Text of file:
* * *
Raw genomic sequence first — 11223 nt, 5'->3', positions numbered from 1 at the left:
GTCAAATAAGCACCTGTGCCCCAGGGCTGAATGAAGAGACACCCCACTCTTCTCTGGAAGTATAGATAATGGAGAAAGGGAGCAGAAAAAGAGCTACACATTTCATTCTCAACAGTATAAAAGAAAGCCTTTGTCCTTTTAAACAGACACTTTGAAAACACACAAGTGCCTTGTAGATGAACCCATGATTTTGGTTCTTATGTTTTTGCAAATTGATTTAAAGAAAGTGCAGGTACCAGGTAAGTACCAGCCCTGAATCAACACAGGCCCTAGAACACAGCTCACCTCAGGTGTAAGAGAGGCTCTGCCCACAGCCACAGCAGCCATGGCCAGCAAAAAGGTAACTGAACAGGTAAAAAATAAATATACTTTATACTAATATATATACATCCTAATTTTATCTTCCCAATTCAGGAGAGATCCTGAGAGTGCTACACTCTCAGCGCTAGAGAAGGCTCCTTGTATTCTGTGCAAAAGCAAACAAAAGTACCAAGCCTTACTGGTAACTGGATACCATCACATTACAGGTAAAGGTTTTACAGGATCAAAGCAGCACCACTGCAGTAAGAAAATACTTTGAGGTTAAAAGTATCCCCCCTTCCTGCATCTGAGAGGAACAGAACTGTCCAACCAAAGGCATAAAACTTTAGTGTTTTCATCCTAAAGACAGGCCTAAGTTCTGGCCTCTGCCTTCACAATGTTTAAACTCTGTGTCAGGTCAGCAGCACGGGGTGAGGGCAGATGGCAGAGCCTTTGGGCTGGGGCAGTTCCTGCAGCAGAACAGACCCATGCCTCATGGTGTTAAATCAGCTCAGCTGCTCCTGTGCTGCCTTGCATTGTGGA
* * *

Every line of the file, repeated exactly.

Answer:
Raw genomic sequence first — 11223 nt, 5'->3', positions numbered from 1 at the left:
GTCAAATAAGCACCTGTGCCCCAGGGCTGAATGAAGAGACACCCCACTCTTCTCTGGAAGTATAGATAATGGAGAAAGGGAGCAGAAAAAGAGCTACACATTTCATTCTCAACAGTATAAAAGAAAGCCTTTGTCCTTTTAAACAGACACTTTGAAAACACACAAGTGCCTTGTAGATGAACCCATGATTTTGGTTCTTATGTTTTTGCAAATTGATTTAAAGAAAGTGCAGGTACCAGGTAAGTACCAGCCCTGAATCAACACAGGCCCTAGAACACAGCTCACCTCAGGTGTAAGAGAGGCTCTGCCCACAGCCACAGCAGCCATGGCCAGCAAAAAGGTAACTGAACAGGTAAAAAATAAATATACTTTATACTAATATATATACATCCTAATTTTATCTTCCCAATTCAGGAGAGATCCTGAGAGTGCTACACTCTCAGCGCTAGAGAAGGCTCCTTGTATTCTGTGCAAAAGCAAACAAAAGTACCAAGCCTTACTGGTAACTGGATACCATCACATTACAGGTAAAGGTTTTACAGGATCAAAGCAGCACCACTGCAGTAAGAAAATACTTTGAGGTTAAAAGTATCCCCCCTTCCTGCATCTGAGAGGAACAGAACTGTCCAACCAAAGGCATAAAACTTTAGTGTTTTCATCCTAAAGACAGGCCTAAGTTCTGGCCTCTGCCTTCACAATGTTTAAACTCTGTGTCAGGTCAGCAGCACGGGGTGAGGGCAGATGGCAGAGCCTTTGGGCTGGGGCAGTTCCTGCAGCAGAACAGACCCATGCCTCATGGTGTTAAATCAGCTCAGCTGCTCCTGTGCTGCCTTGCATTGTGGA